A voter in Mexico. (AP)

Mexico Elects: What's in Play in the Country's Massive 2024 Elections?

By Carin Zissis and Jon Orbach

More than 20,000 posts—presidency included—are up for grabs on June 2, 2024. AS/COA Online maps out key dates, voters, and the seats at stake.

Mexico’s 2024 election will be the biggest in the country’s history. That’s not just due to the sheer number of voters but because—for the first time—all 32 of the country’s states will hold concurrent elections for local seats, in addition to the presidential contest. Mexican voters will cast ballots for more than 20,000 posts across the country. That’s about six times the number of posts up for grabs during the last general elections in 2018. 

The year 2024 also marks a decade since governing party Morena officially registered as a party. In the 10 years since, Morena has become the leading political force in the country with popular President Andrés Manuel López Obrador as its figurehead.

With an eye to the country’s massive vote on June 2, 2024, AS/COA Online maps out the electoral calendar, the positions up for grabs at the federal and state level, what’s at stake in the gubernatorial races, and the demographics behind who will be casting ballots.

Federal seats
  • 1 president 
  • 128 senators 
  • 500 deputies 
  • Total: 629

Presidents in Mexico are elected to a single, six-year term known as a sexenio. While presidents would previously get inaugurated on December 1 of the year of electoral victory, creating an extraordinarily long lame duck session, a 2014 electoral reform dictates that the next president will take office on October 1, 2024. As such, López Obrador, who took office on December 1, 2018, will serve a shorter term than normal—five years and 10 months.

All 128 Senate seats are up for grabs, 64 of which are elected directly in a system of relative majority, with two politicians representing each state. Another 32 seats, or one per state, go to the party that wins the second-largest number of votes in that state. The final 32—again, one per state—get divided among parties based on votes won nationally. Senate terms run in conjunction with the presidential sexenio and, thanks to the 2014 reform, sitting senators can seek reelection for one term to serve a maximum of 12 years.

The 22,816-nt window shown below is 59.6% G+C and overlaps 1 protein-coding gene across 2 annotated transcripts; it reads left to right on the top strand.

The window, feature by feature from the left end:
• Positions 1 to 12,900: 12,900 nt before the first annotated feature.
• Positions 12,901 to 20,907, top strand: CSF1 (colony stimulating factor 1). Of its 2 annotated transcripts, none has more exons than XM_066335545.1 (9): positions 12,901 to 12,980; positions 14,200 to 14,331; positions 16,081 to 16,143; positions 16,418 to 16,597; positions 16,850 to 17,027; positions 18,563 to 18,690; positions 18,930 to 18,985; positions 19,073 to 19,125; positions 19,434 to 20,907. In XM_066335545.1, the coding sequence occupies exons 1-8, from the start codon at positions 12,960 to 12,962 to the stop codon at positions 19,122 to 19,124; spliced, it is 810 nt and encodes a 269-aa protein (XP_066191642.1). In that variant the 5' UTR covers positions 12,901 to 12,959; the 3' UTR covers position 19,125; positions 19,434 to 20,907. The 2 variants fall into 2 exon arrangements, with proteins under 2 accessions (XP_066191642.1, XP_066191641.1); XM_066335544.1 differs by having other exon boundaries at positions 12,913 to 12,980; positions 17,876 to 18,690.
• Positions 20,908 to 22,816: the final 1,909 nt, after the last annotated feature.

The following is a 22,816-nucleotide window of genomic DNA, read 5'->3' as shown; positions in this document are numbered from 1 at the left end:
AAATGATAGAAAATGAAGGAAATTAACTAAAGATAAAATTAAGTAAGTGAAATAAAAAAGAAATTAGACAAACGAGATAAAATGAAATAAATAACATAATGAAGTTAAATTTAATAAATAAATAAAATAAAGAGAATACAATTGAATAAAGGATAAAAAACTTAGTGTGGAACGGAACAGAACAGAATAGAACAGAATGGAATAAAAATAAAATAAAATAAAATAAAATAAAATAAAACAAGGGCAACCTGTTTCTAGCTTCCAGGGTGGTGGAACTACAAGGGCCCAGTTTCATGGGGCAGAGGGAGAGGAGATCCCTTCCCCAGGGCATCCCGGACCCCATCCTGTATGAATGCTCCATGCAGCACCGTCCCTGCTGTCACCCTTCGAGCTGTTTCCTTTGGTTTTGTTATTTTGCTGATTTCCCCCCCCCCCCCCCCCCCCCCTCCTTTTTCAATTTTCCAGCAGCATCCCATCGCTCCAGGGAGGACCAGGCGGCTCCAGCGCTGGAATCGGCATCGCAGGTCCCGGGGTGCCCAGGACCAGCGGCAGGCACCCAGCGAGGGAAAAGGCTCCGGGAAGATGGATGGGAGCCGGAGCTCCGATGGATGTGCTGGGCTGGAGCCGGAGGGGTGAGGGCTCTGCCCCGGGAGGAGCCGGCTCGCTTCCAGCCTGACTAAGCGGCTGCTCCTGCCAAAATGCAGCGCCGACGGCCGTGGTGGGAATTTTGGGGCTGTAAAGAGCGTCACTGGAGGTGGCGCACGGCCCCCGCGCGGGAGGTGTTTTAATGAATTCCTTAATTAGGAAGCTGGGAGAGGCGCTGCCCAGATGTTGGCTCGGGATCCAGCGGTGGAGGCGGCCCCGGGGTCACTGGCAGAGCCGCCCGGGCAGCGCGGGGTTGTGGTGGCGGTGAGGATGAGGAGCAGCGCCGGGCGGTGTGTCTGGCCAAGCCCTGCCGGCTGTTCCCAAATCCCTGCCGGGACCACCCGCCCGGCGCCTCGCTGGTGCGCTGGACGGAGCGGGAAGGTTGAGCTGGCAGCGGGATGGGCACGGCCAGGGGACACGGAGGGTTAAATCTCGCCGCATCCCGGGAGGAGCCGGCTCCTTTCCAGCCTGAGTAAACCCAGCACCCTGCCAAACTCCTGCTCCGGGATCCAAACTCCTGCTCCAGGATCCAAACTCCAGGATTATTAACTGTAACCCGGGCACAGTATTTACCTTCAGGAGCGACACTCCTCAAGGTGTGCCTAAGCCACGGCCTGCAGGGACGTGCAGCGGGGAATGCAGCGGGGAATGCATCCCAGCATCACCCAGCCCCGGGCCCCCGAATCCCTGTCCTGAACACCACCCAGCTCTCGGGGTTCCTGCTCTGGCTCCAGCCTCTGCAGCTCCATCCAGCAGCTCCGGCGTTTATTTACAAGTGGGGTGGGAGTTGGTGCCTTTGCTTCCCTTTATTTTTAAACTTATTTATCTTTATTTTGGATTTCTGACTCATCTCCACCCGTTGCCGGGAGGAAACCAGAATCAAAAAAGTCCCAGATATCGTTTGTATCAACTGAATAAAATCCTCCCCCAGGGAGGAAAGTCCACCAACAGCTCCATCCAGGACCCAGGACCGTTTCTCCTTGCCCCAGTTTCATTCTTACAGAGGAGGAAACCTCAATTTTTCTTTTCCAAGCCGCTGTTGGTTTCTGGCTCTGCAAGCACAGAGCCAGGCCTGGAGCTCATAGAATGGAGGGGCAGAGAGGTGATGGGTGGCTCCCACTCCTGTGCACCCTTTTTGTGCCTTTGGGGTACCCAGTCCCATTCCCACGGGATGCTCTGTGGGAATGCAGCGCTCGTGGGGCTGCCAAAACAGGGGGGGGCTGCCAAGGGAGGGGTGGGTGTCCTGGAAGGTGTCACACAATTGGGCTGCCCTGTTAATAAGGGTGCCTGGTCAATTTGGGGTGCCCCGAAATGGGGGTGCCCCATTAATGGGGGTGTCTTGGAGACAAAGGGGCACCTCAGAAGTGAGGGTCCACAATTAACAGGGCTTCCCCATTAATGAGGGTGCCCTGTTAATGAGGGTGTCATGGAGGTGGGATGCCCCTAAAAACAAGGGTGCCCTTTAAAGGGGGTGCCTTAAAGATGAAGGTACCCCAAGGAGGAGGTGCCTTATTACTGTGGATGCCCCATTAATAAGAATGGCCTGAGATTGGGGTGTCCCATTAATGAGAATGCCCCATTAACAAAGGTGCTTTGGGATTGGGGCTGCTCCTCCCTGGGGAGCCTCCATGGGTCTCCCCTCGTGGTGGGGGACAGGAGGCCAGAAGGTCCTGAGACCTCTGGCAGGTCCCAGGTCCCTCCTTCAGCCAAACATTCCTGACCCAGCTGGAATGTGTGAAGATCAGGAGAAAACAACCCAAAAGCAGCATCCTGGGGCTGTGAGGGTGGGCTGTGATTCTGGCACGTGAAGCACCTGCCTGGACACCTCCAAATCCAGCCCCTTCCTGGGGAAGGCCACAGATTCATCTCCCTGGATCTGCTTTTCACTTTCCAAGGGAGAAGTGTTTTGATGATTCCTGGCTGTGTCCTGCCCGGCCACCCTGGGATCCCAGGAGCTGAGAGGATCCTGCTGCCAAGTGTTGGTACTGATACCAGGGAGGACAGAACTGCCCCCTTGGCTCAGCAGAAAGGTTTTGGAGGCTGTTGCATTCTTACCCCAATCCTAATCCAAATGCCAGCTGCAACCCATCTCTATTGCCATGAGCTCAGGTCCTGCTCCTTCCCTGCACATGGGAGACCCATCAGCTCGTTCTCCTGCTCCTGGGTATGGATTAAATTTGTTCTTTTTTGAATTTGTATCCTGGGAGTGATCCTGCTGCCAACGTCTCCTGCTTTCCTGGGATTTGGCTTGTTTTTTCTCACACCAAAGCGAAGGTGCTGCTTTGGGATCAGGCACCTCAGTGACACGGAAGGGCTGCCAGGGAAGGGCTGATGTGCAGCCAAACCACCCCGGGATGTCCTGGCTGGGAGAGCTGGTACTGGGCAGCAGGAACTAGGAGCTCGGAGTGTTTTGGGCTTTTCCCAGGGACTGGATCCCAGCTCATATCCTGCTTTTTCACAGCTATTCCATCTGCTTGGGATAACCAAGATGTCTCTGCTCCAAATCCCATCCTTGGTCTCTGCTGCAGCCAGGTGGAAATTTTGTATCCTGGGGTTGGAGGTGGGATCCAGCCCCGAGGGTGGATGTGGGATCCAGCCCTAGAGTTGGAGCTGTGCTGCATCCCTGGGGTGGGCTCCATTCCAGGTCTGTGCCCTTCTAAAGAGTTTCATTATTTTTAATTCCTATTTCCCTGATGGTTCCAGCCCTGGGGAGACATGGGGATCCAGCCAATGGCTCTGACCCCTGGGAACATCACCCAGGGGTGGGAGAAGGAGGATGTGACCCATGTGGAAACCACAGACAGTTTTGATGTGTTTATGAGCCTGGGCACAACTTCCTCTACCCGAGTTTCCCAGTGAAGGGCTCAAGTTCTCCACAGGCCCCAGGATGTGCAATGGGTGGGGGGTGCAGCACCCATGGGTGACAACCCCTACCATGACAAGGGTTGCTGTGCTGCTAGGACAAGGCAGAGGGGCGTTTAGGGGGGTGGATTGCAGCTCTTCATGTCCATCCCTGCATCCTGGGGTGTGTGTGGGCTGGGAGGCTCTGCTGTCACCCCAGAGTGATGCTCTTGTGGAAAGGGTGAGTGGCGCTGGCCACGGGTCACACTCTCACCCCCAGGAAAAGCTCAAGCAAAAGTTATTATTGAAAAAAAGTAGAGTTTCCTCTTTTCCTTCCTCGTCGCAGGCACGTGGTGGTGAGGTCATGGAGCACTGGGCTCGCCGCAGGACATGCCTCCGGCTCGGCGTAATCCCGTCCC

Much like in the Senate, all 500 seats in the Chamber of Deputies are up for election. Voters select 300 of these legislators through direct votes in a system of relative majority in single-member districts. The other 200 seats are elected from party lists in five electoral regions through proportional representation. Deputies are elected to three-year terms and can seek reelection for four consecutive terms, for a maximum of 12 years.

Local seats
  • 9 governors in 8 states and Mexico City 
  • 1,098 legislators in 31 local congresses and the capital 
  • 18,208 municipal posts in 32 states 
  • 431 additional seats in the states of Campeche and Tlaxcala 
  • Total: 19,746 

All 32 of Mexico’s federal entities will hold local elections simultaneously and voters will select close to 20,000 officials, including state legislators. Currently, Morena and its allies hold the largest portion of seats in 21 of the local legislatures. That gives the ruling party the upper hand when it comes to ratifying constitutional reforms, as such changes require the backing of 17 states.

As part of these local votes, Mexico City’s 16 districts will hold elections to select mayors. The capital, which has close to 9 million residents, has been considered a leftist stronghold since the 1990s. But the 2021 midterms saw Morena’s coalition lose a number of seats, leading to a city divided down the middle with the alliance of the National Action Party (PAN), Institutional Revolutionary Party (PRI), and Party of the Democratic Revolution (PRD) overseeing the western half of the capital and Morena’s alliance governing in the east.

But the most important local seats up for grabs are the governorships. Nearly a third of Mexico’s states—Chiapas, Guanajuato, Jalisco, Mexico City, Morelos, Puebla, Tabasco, Veracruz, and Yucatán—will select new governors, who serve single, six-year terms. Due to gender parity rules, political parties are required to propose women candidates in five out of the nine states. 

In the 10 years since Morena officially became a party, it has come to control two-thirds of the country’s governorships.

The voters

Close to 98 million Mexicans are registered to vote in the 2024 elections. Voting is not mandatory in Mexico, and the turnout rate in the last general elections hit 63 percent.

Included in the total voters are the 1.4 million Mexicans abroad who have the necessary credentials, though they must also register to cast a ballot. The electoral agency anticipates that as many as 390,000 ex-pat voters could cast ballots, and they will be able to do so by mail, online, or in person at one of 23 consular sites. In the last general elections, 182,000 foreign residents registered to vote, of which 98,000 cast ballots, for a turnout of 54 percent.

Below, we chart voters by gender, as well as the tallies for voters in the five most-populated states, which together account for 40 percent of the country’s registered voters. All of these states except Estado de México will elect new governors next year.